A gripping early scene dramatizes the split second when fifteen-year-old Jake Bergamot makes the fateful choice to forward a video he’s received to a friend. The scandal that ensues threatens not only Jake, but his entire family’s “beautiful life.” Rather than a boarding school, this novel is set at an elite Manhattan private school where the social strata among parents are even more painfully felt. As the story unfolds, this book takes readers even deeper into the mom’s head—a delightful place…

This Beautiful Life

By Helen Schulman,

Why should I read it?

1 author picked This Beautiful Life as one of their favorite books, and they share why you should read it.

What is this book about?

"ThisBeautiful Life is a gripping, potent and blisteringly well-written story offamily, dilemma, and consequence. . . . I read this book with white-knuckledurgency, and I finished it in tears. Helen Schulman is an absolutely brilliantnovelist." —Elizabeth Gilbert, author of Eat, Pray, Love
 

Theevents of a single night shatter one family’s sense of security and identity inthis provocative and deeply affecting domestic drama from Helen Schulman, theacclaimed author of A Day at the Beach and Out of Time. In thetradition of Lionel Shriver, Sue Miller, and Laura Moriarty, Schulman crafts abrilliantly observed portrait of parenting and modern life, cunningly exploringour most…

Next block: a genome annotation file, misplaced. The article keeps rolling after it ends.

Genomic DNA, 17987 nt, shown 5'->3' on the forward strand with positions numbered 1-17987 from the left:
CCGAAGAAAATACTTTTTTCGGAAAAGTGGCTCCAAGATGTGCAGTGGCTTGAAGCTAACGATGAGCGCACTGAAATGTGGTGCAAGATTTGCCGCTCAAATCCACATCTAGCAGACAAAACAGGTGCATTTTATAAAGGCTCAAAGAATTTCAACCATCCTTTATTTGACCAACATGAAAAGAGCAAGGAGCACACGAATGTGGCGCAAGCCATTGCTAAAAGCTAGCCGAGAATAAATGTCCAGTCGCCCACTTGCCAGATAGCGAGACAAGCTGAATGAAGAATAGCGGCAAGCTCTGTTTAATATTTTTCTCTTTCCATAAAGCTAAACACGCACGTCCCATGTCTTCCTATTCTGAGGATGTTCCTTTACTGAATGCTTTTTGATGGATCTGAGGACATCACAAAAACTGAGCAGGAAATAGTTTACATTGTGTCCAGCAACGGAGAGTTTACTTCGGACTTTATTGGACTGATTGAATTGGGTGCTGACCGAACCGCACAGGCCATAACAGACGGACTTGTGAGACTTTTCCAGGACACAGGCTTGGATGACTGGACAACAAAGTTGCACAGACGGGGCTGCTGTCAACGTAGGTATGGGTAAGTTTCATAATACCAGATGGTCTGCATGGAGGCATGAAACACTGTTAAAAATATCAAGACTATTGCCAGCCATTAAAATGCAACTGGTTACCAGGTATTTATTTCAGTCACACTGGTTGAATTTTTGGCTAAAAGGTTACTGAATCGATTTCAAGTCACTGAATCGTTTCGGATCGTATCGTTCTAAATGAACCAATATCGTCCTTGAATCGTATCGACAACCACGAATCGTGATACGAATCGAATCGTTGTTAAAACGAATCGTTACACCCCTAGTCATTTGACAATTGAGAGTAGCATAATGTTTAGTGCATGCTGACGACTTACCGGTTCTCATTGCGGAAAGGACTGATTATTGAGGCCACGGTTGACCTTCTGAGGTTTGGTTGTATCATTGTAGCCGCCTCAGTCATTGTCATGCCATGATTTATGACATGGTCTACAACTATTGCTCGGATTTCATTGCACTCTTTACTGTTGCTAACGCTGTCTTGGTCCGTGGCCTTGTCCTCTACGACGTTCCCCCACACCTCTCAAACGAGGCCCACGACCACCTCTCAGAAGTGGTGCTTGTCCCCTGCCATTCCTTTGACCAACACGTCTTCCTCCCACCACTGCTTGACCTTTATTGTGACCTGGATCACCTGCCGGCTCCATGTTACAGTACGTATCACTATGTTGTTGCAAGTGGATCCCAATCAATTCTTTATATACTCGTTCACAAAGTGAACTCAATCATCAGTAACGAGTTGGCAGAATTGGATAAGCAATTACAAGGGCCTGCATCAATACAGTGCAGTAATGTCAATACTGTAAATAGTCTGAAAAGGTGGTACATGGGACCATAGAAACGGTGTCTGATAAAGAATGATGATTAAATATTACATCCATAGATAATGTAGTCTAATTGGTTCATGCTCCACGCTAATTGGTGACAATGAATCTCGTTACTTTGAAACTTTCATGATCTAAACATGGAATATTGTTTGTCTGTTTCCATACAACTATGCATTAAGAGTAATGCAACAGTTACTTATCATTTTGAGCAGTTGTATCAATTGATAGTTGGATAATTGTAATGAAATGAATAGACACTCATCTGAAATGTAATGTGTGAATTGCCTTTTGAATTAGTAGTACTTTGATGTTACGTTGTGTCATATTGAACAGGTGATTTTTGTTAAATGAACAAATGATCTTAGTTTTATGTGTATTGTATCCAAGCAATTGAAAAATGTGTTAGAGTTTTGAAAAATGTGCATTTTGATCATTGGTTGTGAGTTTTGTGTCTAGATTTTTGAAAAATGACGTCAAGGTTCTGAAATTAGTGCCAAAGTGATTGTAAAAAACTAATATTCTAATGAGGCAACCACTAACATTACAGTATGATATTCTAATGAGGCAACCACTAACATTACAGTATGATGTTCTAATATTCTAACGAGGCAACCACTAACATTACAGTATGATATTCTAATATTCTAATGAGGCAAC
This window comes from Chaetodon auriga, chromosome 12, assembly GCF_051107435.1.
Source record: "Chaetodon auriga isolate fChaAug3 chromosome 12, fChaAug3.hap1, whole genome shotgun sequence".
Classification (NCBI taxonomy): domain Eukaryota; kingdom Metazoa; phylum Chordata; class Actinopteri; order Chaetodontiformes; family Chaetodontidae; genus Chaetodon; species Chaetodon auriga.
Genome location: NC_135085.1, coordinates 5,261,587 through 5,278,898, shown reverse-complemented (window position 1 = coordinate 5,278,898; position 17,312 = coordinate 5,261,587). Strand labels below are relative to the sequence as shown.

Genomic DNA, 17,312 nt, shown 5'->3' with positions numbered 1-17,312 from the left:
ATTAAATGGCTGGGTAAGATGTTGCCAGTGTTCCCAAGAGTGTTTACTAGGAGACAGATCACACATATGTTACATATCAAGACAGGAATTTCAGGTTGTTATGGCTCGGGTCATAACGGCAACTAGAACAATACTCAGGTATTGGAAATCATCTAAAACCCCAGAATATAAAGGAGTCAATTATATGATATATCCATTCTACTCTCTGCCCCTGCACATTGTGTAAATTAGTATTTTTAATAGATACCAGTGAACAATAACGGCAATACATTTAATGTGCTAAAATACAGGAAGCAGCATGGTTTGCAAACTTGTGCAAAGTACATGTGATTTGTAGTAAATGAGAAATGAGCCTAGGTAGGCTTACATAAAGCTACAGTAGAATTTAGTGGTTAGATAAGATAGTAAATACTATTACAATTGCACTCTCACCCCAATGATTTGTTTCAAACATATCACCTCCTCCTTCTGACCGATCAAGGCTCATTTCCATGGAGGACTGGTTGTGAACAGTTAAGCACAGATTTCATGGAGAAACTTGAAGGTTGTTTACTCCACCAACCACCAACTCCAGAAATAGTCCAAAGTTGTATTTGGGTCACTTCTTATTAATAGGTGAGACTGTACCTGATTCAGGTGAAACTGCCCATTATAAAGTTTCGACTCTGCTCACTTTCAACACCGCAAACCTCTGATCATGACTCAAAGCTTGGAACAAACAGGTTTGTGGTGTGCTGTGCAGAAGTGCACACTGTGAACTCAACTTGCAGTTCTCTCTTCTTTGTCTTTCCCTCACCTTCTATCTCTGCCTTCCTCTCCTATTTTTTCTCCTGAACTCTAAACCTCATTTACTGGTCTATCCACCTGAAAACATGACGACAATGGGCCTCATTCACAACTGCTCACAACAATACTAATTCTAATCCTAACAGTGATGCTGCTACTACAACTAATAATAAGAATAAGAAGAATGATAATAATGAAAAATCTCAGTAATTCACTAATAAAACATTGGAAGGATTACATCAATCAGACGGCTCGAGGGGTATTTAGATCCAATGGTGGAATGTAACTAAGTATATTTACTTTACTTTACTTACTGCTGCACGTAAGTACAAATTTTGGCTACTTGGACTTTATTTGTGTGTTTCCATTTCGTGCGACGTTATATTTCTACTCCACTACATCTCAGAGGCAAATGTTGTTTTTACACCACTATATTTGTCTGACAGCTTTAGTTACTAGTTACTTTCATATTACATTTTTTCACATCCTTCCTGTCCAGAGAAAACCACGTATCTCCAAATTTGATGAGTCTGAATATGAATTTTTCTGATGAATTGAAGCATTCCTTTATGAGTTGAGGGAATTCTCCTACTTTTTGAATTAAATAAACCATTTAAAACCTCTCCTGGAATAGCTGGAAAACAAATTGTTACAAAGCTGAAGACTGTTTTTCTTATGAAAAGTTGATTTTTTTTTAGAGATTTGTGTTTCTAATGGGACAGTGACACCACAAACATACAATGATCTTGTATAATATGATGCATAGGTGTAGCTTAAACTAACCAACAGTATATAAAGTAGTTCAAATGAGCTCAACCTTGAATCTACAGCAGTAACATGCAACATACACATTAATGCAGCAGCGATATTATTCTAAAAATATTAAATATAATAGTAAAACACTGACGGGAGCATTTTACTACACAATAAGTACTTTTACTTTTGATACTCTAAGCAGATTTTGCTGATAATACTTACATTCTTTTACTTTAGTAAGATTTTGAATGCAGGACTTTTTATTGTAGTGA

Low Life

By Luc Sante,

Book cover of Low Life: Lures and Snares of Old New York

Another classic—albeit of a far different type—Lucy Sante uncovers the underbelly of 19th- and early 20th-century New York, a world filled with pimps, madams, gamblers, con men, and crooked cops. But this book is more than just a collection of stories about colorful characters. It’s also a meditation on the city’s secrets and the allure of danger and darkness. I dealt with some of the same themes in my own book and had no better model to emulate than this groundbreaking work.

Low Life

By Luc Sante,

Why should I read it?

1 author picked Low Life as one of their favorite books, and they share why you should read it.

What is this book about?

Lucy Sante's Low Life is a portrait of America's greatest city, the riotous and anarchic breeding ground of modernity.

This is not the familiar saga of mansions, avenues, and robber barons, but the messy, turbulent, often murderous story of the city's slums; the teeming streets--scene of innumerable cons and crimes whose cramped and overcrowded housing is still a prominent feature of the cityscape.